Thursday, August 24, 2006

Muslim news roundup.

Culture: Quick hits for now. UK Culture Minister questions Multiculturalism.

LABOUR will today admit for the first time that multiculturalism encourages divided communities. And alleged terror plots and arrests of British Muslims means the country “feels different today”, Communities Minister Ruth Kelly will say. Her words will spark debate about why some Britons raised in ethnic communities have not integrated and others committed mass murder. Ms Kelly is due to say: “We have moved from a period of near uniform consensus on the value of multiculturalism to one where we can question whether it encourages separateness.” The Government is desperate to stop resentment of Muslim communities, but Ministers are anxious to avoid being seen to worry about offending minorities. The alleged plot to blow up airliners has added to people’s fears.
Germany looking at tougher terrorism laws.
German Interior Minister Wolfgang Schaeuble has called for new anti-terror measures following a failed bomb attack on two trains last month. Mr Schaeuble proposed increased monitoring of the internet and more video surveillance. The minister also appealed for help from Germany's Muslim community to counter Islamic extremists. One Lebanese man was arrested in connection with the plot and another is believed to have fled Germany.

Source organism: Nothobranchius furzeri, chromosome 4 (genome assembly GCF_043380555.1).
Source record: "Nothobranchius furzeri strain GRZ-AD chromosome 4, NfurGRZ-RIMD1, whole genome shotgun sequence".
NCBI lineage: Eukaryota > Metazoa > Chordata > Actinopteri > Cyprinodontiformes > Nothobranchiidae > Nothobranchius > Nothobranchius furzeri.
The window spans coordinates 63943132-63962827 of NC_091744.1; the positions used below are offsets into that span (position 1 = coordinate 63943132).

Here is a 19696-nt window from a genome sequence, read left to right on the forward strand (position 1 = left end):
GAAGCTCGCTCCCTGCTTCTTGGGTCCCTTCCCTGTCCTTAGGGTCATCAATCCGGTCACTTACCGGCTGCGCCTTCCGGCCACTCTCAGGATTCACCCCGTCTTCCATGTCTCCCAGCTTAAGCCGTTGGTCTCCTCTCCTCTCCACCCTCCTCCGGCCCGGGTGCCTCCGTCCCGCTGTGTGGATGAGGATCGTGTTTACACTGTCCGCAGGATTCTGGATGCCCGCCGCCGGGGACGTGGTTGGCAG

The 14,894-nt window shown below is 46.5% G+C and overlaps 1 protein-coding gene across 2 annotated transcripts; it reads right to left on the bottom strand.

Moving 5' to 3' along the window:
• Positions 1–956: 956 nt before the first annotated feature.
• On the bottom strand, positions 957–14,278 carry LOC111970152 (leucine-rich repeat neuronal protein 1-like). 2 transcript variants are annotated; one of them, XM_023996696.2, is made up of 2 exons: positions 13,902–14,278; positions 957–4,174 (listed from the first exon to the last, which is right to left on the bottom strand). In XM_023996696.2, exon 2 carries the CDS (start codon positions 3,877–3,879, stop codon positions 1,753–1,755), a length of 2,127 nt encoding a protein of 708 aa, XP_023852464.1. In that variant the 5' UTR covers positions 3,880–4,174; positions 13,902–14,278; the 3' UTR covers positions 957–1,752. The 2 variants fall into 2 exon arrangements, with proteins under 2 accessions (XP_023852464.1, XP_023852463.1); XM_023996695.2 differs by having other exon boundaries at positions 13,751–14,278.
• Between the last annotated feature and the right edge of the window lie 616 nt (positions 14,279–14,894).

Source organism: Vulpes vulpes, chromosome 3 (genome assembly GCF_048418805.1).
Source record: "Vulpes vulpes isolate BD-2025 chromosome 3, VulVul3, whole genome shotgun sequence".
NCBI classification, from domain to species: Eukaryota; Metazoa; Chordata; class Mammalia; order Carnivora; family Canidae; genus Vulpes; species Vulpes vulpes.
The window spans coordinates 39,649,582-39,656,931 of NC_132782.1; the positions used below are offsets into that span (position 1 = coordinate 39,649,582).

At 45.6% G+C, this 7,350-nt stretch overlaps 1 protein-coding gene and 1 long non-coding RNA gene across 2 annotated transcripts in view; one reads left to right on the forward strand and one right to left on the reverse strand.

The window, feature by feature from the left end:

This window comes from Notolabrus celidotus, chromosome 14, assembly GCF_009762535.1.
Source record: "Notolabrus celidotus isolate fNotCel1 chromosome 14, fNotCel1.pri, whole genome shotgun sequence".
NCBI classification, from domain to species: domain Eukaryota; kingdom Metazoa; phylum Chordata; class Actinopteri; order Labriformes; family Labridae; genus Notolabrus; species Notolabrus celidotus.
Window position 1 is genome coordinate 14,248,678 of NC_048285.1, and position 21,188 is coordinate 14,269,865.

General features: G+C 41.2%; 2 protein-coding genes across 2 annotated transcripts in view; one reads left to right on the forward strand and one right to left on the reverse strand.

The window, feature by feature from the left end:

Accusations of racial profiling at JFK airport. NYTIMES with a feature on an East London area where suspects from the UK terror plot lived as the residents look and try to figure out what is going on.
Mr. Qadir runs a community foundation in East London that tries to steer young people, most of them British-born Muslims, away from drugs, violent gangs and religious extremism. He knows 5 of the 22 suspects being held by the British authorities in what has been described as a plot to blow up airliners on trans-Atlantic routes, including 2 of the men who were charged Monday. Since learning about the charges, Mr. Qadir said he was convinced that he and others should have been doing far more to shield the younger generation of Muslims from propagandists and recruiters for radical Islamic groups who have gained a foothold in neighborhoods like his. He derided such groups as “evil minded” and said “they don’t represent any faith.” “This goes to show you how the community has failed to protect our young,” Mr. Qadir said in an interview on Tuesday. “It makes me feel sick. I thought that I knew who the extremists were and where they were coming from.”

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